Even the largest companies, which are publicly traded and bring in millions of dollars in revenue each year, are subject to success and defeat. The buying and selling habits of consumers are always changing, meaning that a company can quickly go from turning a profit to turning a loss. In recent times, there has been a worldwide recession, where the overall output of goods and services has declined sharply. As a result, companies have been forced to cut costs. In most companies, the largest expense comes from labor, i.e. the workforce. When it comes time to tighten the belt, the workers are the first ones to suffer, through layoffs and firings.
Anyone who has ever held a job for a long time will tell you that being let go is not a good feeling. Having a job means having a steady source of income, which results in a sense of security in life. When layoffs occur, this security gets swept away. People are then left to either look for new jobs, or beg the government for help. In this way, we see that no matter how wealthy someone is, or how successful they are materially, they can never be considered infallible or perfect.
“Arjuna said: O infallible one [Achyuta], please draw my chariot between the two armies so that I may see who is present here, who is desirous of fighting, and with whom I must contend in this great battle attempt.” (Bhagavad-gita, 1.21-22)
In the Vedic tradition, God is one, but He has many different names based on His innumerable features and characteristics. One of His names is Achyuta, meaning infallible, someone who never falls down. In the famous Bhagavad-gita, the great warrior, Arjuna, often addresses Lord Krishna as Achyuta. This title can only apply to God because He is perfect in every respect. He is the original proprietor of everything; someone completely independent. Since He is the only person that is perfect, it means that He is the only entity that we should completely surrender to. He never suffers through loss or gain, thus His protection is always perfect. God is unshakeable and so are His devotees.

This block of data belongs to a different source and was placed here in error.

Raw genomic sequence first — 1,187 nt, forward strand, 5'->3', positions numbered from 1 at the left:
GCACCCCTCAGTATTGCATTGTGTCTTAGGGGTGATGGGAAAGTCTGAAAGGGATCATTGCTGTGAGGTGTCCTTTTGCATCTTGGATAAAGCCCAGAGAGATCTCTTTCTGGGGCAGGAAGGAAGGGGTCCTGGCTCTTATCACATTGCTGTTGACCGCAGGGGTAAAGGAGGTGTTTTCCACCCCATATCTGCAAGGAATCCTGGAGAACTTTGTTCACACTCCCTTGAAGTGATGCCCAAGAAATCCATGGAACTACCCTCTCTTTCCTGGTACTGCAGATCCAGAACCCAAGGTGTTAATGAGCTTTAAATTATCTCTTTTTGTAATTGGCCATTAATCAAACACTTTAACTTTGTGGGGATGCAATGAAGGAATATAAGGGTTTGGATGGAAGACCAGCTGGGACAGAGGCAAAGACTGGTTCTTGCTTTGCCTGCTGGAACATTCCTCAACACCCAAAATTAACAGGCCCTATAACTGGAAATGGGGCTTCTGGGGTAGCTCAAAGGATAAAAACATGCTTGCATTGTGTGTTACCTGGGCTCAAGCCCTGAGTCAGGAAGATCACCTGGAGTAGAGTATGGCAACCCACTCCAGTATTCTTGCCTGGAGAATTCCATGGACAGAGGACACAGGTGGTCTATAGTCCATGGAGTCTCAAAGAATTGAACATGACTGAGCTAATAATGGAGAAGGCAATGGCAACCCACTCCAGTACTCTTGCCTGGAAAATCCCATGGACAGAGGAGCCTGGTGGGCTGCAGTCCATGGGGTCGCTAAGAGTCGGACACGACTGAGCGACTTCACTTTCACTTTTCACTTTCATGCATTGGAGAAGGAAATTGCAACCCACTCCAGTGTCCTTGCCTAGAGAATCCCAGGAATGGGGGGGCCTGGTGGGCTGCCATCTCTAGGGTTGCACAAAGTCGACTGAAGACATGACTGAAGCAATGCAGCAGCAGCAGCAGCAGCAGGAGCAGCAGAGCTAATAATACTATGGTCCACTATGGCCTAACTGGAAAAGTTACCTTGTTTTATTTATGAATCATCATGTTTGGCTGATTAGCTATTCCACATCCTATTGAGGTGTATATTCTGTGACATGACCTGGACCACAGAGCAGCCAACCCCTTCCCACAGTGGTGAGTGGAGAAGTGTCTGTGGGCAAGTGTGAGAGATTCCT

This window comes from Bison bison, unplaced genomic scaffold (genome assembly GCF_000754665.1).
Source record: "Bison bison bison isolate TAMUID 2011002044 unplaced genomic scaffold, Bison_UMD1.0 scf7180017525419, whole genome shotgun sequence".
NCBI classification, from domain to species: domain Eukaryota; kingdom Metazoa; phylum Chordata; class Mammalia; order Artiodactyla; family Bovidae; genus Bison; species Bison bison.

This fact was on full display many thousands of years ago in the Dandaka forest. Lord Krishna had incarnated on earth as Lord Rama, a pious prince and son of the king of Ayodhya, Maharaja Dasharatha. While Rama, His brother Lakshmana, and His wife Sita Devi were residing in the forest of Dandaka, they were visited by the Rakshasa demon Ravana. The demon’s trusted aide, Maricha, appeared first in front of Rama’s cottage in the guise of a deer. At Sita’s request, Rama went chasing after the deer, and Lakshmana soon followed. This left Ravana free to approach Sita. The demon knew that Sita was kind-hearted, especially to the saintly class. Taking advantage of this, Ravana assumed the guise of a mendicant and thus approached Sita and begged her for alms. After Sita welcomed him, Ravana propositioned her. Sita politely declined and, at the same time, identified herself and explained to the brahmana that her husband was Lord Rama. She told him that Rama was ever-dedicated to the welfare of the saintly class and that there was no reason for the mendicant to harbor any ill-feelings towards Him or His relatives.